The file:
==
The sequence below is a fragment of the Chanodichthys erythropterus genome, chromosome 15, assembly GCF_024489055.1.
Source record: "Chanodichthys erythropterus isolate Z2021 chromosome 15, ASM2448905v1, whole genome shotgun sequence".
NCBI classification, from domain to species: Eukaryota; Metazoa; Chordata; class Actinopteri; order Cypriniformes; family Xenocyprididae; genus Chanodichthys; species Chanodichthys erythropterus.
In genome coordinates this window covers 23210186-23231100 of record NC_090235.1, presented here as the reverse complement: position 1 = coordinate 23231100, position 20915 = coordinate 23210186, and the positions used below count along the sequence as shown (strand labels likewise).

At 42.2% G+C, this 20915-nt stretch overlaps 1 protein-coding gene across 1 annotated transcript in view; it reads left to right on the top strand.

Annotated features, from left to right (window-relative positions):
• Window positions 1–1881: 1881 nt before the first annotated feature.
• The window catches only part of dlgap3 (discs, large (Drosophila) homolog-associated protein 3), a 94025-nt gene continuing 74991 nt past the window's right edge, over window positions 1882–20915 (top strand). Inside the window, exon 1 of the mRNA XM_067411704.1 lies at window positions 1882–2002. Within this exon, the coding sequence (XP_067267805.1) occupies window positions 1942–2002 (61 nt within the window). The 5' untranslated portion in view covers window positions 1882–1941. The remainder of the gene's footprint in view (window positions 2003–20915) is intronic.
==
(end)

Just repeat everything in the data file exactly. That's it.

The sequence below is a fragment of the Chanodichthys erythropterus genome, chromosome 15, assembly GCF_024489055.1.
Source record: "Chanodichthys erythropterus isolate Z2021 chromosome 15, ASM2448905v1, whole genome shotgun sequence".
NCBI classification, from domain to species: Eukaryota; Metazoa; Chordata; class Actinopteri; order Cypriniformes; family Xenocyprididae; genus Chanodichthys; species Chanodichthys erythropterus.
In genome coordinates this window covers 23210186-23231100 of record NC_090235.1, presented here as the reverse complement: position 1 = coordinate 23231100, position 20915 = coordinate 23210186, and the positions used below count along the sequence as shown (strand labels likewise).

At 42.2% G+C, this 20915-nt stretch overlaps 1 protein-coding gene across 1 annotated transcript in view; it reads left to right on the top strand.

Annotated features, from left to right (window-relative positions):
• Window positions 1–1881: 1881 nt before the first annotated feature.
• The window catches only part of dlgap3 (discs, large (Drosophila) homolog-associated protein 3), a 94025-nt gene continuing 74991 nt past the window's right edge, over window positions 1882–20915 (top strand). Inside the window, exon 1 of the mRNA XM_067411704.1 lies at window positions 1882–2002. Within this exon, the coding sequence (XP_067267805.1) occupies window positions 1942–2002 (61 nt within the window). The 5' untranslated portion in view covers window positions 1882–1941. The remainder of the gene's footprint in view (window positions 2003–20915) is intronic.